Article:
Mobile Video Convenience versus Home Theater Quality

I’ve never bought entertainment software for convenience’s sake. If I try to purchase something I already own, Wife_o_Geek vetoes with, "Don’t you already have that? We need diapers." I can’t smell a dirty diaper while riding the train to work, watching Samurai Champloo on my PSP. We move out of electronics and into the baby aisle.

Why buy expensive UMDs and iPod TV Videos from the iTunes Music Store? You can rip and re-encode the DVDs you own, right? Not so fast, that’s illegal and you’ll get sued by the MPAA.

When dealing with electronic forms of entertainment you want your money to go toward improvements to the experience: higher resolutions, bigger screens, more surround sound channels, crisper and clearer, less noise, whatever. You may have a hard time paying for tiny resolution, formatted for a 2 inch screen, mono or stereo sound (Dolby Pro Logic II on headphones with some UMD titles), and compressed and noisy audio and video.

Convenience and a high quality home entertainment experience are opposing forces. The best audio and video presentations benefit from many discrete and separate components connected with expensive cables and only able to serve one source at a time. Every multi-disc carousel DVD player compromises audio, video and power supply electronics for the convenience of preloading five to 400 discs at a time.

My wife and I have been trying to find time to finish watching Lord of the Rings (just Return of the King left). If we want to only follow Aragorn’s destiny (Wife_o_Geek’s choice) in the Lord of the Rings trilogy we would have to skip all the other irrelevant chapters with our remote, get up off the couch, eject Fellowship of the Ring, turn on the lights and find the Two Towers and then stop again to switch to Return of the King. We could rip all three movies to our modded Xbox’s HDD and watch them all in a row, filtering the other storylines out, but that would be illegal wouldn’t it?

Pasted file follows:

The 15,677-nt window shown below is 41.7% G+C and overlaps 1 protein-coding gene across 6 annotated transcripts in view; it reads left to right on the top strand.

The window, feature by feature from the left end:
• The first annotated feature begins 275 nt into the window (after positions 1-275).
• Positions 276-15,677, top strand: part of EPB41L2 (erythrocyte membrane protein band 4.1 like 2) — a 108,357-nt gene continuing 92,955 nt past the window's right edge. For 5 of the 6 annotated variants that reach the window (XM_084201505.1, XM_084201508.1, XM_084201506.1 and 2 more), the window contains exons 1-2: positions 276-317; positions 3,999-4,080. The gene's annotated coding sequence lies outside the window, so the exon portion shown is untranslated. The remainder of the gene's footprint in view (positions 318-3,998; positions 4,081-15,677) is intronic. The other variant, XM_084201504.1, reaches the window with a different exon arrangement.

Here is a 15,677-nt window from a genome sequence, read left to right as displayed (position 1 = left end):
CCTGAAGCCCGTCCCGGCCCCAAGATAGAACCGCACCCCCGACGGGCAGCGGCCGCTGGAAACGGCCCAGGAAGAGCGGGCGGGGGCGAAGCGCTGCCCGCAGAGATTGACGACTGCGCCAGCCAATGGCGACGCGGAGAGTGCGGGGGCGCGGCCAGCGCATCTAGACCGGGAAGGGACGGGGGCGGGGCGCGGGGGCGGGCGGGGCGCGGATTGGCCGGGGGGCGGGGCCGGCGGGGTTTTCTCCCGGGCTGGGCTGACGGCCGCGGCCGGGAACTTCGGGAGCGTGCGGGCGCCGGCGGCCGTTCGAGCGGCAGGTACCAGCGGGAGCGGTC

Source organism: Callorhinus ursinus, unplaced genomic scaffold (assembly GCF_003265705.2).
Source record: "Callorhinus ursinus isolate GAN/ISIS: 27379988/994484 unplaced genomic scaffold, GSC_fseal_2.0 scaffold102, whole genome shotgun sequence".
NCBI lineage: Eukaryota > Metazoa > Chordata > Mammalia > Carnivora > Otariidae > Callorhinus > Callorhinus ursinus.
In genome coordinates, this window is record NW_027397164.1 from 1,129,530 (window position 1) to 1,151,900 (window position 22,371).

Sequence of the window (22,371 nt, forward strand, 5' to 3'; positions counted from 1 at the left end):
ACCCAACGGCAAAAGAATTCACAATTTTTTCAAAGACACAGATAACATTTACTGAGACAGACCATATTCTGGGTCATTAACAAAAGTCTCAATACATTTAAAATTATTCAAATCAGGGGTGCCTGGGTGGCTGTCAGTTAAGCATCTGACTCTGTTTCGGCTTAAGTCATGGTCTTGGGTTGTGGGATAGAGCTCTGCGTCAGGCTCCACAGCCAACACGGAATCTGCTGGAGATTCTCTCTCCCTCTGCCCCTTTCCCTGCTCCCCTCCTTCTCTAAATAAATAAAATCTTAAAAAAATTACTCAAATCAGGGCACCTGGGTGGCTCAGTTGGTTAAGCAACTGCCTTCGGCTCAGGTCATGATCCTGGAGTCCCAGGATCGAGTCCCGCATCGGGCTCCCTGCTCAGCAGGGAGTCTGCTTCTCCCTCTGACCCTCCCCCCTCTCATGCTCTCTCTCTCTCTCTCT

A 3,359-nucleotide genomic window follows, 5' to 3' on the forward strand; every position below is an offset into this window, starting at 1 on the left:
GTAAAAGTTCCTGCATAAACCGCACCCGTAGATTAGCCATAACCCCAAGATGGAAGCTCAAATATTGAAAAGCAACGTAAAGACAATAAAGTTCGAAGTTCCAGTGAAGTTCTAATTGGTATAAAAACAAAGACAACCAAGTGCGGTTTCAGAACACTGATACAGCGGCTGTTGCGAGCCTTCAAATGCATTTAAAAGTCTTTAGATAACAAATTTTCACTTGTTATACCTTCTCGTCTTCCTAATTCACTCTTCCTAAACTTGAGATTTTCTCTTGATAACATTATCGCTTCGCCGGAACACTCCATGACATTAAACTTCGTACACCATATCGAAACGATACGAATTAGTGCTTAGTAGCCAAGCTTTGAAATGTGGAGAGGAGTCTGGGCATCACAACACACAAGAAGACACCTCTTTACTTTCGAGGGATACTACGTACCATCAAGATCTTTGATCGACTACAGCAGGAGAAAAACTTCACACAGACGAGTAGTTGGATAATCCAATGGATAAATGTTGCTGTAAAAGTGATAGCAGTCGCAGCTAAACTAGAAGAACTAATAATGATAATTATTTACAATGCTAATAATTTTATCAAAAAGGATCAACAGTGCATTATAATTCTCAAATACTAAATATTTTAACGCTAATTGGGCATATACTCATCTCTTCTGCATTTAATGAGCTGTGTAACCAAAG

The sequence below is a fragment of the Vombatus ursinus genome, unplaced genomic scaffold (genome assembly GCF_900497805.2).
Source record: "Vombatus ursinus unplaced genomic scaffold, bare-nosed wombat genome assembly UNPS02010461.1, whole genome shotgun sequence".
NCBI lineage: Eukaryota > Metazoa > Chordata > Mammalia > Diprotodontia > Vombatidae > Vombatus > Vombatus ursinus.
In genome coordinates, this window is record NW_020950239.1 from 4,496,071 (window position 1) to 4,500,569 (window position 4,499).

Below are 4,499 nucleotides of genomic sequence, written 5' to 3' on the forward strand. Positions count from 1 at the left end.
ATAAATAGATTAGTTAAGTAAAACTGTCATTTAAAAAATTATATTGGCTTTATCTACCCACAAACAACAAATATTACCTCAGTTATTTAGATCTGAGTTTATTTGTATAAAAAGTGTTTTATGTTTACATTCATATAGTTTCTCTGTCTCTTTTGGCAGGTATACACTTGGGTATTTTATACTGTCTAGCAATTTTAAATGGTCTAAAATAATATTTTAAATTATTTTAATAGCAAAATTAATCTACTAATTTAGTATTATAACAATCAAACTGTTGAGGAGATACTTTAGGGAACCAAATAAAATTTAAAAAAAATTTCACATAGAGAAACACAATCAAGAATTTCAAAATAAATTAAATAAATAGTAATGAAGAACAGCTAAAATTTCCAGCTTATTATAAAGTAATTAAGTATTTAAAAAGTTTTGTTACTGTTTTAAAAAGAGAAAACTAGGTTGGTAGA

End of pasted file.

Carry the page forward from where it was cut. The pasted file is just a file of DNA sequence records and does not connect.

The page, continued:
Convenience and quality are evenly weighted, one forsaking the other. Use the following as a rough guide:

  • Ultra convenient::Low Quality – Mobile audio and video like iPod, PSP and your fancy cell phone
  • Pretty Darn convenient::Medium Quality – MacBook Pro scaled video like MPEG-4 and DVDs.
  • On your home network convenient::Medium Quality – Video you can play on your home computers and video game consoles over a network again with the MPEG-4 and DVD and if your lucky time shifted SD and HD TV through Myth TV or Tivo.
  • Inconvenient::Highest quality in the home – dedicated home theater ordained by the MPAA with the use of commercial DVDs and real time HDTV played through expensive DVD players, AV processors, amps and as many big as a coffin loudspeakers you can cram in the room.
  • So terribly inconvenient most will avoid at all costs::Highest Quality (according to the begging of the MPAA and theater owners—YMMV) – You have to leave the safety and comfort of your home, hire a babysitter, gas up the SUV and sit beneath the left surround speaker while tolerating talking, cell phones ringing, babies crying and compromised audio and video quality because the theater manager forgets or refuses to turn off the lights all the way.

    Time and interest determine how you balance convenience against quality. You have a high interest in seeing Return of the King in HD on a 92" screen surrounded by loudspeakers and subwoofers blaring the roar of Middle Earth’s armies. You only have time to watch last night’s Desperate Housewives on your video iPod while commuting. Are you willing to pay for both these extremes again when the current season of Desparate Housewives is released on Blu-Ray and LOTR is offered on the rumored widescreen video iPod?

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